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August 22, 2018

The Making of a Country

Patricia A. Kelly

As we in the United States attempt to re-write our history and focus on the “blame” game, we risk losing ourselves to an all-encompassing state.

 

Liberals, especially the new wave of democratic socialists, focus on individual suffering, personal abuses, both past and present, proposing to solve these problems by enlarging government. This proposed enlargement, in their view, would provide for us, serving the poor, the disenfranchised, illegal immigrants, women, etc. It’s important to them that everyone receive their idea of protection, income, proper health care, and regulation of individual behavior.

 

Unfortunately, this would come at great cost, increasing taxes enormously, and dramatically decreasing personal freedom.

 

A grandchild, educated in public school, recently said to me: “Capitalism is a problem.”

 

My facial muscles struggling mightily, I remained silent. She’s a teenager, complete with the idealism, rage and passion of her age, normal, and reflecting some “political correctness” at school.

 

She hit me with the question: “Do you know, Nana, that you have two bisexual grandchildren?”

 

My answer, “How do you know,” was so much better than some of my thoughts. Her response to that question left me wondering if she even quite understands what attraction is.

 

In this world of social upheaval, marked by widespread effort to upturn traditional beliefs, trying to figure things out must be excruciating. Thank goodness teens have the buffer of endless energy, overconfidence, and certainty of immortality to support them through this time.

 

We redefine history, in public discourse and in our schools, where everything from the motives of our Founding Fathers to our history as a country is questioned.

 

Did our Founding Fathers create our country to increase their own power, or to achieve financial gain? Did we give smallpox to the Native Americans, steal their land, allow slavery, over-hunt and decimate wildlife populations on purpose because we are bad?

 

Of course not. We, in the context of the rest of the world at that time, believed Native Americans belonged on a different plane than Caucasian immigrants. Our view of slavery coincided with the views of most of the world, including those of the Africans who sold them in the first place.

 

Context is everything.

 

In the world of the nascent United States of America, populated largely by people escaping oppression at home, it was considered perfectly all right to populate and control an “undeveloped” land, and our forefathers, while at first accidentally and then purposely fighting native Americans, simultaneously created something unique and remarkable, a society where people were free to live by their own values and efforts.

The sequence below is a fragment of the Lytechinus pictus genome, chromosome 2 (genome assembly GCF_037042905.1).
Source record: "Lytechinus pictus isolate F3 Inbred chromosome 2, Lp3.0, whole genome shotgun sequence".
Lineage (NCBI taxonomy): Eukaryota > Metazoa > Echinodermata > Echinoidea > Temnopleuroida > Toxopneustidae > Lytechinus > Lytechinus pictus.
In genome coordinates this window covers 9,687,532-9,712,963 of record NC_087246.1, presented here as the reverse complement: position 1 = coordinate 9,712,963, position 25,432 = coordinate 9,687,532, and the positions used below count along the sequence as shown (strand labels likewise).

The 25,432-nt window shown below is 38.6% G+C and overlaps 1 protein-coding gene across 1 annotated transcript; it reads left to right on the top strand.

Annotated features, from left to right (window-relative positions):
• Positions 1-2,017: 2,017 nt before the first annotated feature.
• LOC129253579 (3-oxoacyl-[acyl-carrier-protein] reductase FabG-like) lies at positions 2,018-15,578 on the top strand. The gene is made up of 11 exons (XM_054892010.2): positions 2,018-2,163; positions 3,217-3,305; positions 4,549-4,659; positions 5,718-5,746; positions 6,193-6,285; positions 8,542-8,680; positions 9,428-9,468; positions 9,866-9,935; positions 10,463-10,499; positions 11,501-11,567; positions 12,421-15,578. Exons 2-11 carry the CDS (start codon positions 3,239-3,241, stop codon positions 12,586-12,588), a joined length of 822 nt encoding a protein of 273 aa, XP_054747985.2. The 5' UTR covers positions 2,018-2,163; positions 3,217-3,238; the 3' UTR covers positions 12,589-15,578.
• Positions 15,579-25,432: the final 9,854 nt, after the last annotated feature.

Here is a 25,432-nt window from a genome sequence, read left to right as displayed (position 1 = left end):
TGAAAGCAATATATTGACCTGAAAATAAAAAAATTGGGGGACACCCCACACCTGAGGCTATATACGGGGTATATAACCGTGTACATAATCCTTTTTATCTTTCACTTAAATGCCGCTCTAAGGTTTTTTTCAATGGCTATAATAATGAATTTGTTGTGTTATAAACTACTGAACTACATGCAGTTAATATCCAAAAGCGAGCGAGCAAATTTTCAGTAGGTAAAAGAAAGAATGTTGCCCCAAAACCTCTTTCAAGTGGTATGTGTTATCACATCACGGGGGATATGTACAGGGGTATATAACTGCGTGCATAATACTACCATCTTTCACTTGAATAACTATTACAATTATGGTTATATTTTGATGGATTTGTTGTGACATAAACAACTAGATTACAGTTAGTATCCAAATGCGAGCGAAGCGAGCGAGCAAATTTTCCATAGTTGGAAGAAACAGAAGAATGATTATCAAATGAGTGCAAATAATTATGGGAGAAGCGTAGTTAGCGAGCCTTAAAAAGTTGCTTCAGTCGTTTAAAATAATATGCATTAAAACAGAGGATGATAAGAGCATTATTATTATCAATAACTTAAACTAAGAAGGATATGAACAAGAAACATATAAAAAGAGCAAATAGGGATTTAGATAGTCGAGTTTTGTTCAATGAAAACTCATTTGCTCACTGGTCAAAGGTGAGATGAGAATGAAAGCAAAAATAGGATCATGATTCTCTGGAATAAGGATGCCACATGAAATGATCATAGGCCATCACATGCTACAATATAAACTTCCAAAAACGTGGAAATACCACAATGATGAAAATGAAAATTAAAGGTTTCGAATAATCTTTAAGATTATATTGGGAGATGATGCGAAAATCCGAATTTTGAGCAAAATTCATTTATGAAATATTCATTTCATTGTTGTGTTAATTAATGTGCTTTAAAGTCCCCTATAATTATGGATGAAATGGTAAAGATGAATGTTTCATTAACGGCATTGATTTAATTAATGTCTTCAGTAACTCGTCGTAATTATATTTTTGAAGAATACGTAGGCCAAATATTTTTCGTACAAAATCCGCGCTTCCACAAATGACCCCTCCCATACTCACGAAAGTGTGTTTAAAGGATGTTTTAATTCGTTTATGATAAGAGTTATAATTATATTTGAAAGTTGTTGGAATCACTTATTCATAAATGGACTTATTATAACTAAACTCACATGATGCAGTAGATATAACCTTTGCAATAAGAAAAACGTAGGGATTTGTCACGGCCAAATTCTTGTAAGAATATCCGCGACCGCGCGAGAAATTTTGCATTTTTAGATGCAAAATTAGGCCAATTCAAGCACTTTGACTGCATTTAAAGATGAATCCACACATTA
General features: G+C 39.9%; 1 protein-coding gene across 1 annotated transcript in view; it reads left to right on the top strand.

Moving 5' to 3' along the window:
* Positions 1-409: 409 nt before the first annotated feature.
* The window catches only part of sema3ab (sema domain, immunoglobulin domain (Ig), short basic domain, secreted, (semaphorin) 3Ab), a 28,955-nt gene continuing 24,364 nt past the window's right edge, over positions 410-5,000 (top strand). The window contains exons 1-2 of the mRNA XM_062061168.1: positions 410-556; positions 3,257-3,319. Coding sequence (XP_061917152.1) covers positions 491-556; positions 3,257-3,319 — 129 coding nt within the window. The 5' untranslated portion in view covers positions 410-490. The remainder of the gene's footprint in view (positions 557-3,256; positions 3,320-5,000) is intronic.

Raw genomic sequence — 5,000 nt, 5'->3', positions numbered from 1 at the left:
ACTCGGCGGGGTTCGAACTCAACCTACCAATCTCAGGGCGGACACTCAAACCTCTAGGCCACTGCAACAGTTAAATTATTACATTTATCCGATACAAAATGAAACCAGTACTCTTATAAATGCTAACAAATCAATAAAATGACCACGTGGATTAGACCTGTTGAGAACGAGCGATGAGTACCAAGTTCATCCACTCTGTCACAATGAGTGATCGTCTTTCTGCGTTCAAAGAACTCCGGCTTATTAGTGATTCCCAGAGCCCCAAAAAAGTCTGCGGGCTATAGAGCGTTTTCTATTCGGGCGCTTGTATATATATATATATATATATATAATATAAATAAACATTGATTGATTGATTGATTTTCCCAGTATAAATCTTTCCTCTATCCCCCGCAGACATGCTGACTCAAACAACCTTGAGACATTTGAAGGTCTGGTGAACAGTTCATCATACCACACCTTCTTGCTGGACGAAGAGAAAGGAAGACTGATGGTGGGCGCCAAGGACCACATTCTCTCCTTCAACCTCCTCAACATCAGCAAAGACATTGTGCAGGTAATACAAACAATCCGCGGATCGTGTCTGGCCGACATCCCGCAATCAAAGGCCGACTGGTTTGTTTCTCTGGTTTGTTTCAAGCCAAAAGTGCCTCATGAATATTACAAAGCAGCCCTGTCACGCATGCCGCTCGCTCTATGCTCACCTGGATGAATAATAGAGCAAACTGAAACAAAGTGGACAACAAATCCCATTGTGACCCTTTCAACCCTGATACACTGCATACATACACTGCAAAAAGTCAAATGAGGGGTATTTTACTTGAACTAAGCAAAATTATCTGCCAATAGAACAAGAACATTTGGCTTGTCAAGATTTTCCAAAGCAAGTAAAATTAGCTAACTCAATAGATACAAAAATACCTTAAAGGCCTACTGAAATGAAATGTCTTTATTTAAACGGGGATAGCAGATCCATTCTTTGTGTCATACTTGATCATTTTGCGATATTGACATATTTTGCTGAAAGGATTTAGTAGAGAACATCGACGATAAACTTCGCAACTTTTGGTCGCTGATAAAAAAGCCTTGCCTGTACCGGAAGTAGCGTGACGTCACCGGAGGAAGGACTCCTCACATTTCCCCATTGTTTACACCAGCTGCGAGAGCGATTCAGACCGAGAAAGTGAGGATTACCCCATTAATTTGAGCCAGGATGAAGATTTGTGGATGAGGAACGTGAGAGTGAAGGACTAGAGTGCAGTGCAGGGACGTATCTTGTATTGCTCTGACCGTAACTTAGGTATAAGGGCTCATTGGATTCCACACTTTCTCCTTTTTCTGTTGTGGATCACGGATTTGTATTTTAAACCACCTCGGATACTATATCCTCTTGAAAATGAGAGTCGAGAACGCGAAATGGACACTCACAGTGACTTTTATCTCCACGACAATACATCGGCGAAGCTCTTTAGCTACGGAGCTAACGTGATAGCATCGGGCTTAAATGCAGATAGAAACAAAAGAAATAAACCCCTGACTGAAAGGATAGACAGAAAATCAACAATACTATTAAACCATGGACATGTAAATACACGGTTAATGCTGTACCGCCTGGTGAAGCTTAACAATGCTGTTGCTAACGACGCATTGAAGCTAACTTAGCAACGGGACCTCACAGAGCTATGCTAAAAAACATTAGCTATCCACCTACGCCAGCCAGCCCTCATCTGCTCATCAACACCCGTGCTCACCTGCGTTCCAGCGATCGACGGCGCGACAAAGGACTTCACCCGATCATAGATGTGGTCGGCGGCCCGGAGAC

The government was designed to not only allow representation of the ordinary people, but also to provide them the right to protect themselves from the government itself. An amazing concept, it worked, and created one of the strongest nations on earth.

 

We’ve had our bad moments as a society, but again taken in the context of the behavior of the rest of the world of the time, we’ve been remarkably nice guys. We stopped drawing and quartering people almost right away. We fought off, as an infant country, oppressors who wished to rule us. It was a fight, but we ended slavery.

 

Our treatment of people of color has been an up and down fight, but most now get that people should be accepted as people – black, brown, white, gay, transgender, etc.

 

Discrimination, in the past, a defense against being attacked by strangers, no longer serves us, but deeply ingrained beliefs are slow to change. We’re coming along, though. Our melting pot of a country continues to blend as it moves forward.

 

Our country is so good we’ve even been kind to vanquished enemies, our rebuilding of Europe and the Philippines serving as good examples.

 

The gift of representative government allows us, as constituents, to make choices that can make things better. We can vote. We can avoid buying processed food. We can choose our health practices and practitioners. We can boycott. We can patronize Chick-fil-A.

 

Last night at dinner, another grandchild, when encouraged to use good manners, replied that she knew how, but chose not to. Oh, kids! Oh, those who say America was never great. We were, and we are.

 

Let’s just embrace that, hang on to our core values and our pride, and move forward, a thoughtful step at a time.

 

patriciaklly@aol.com

 



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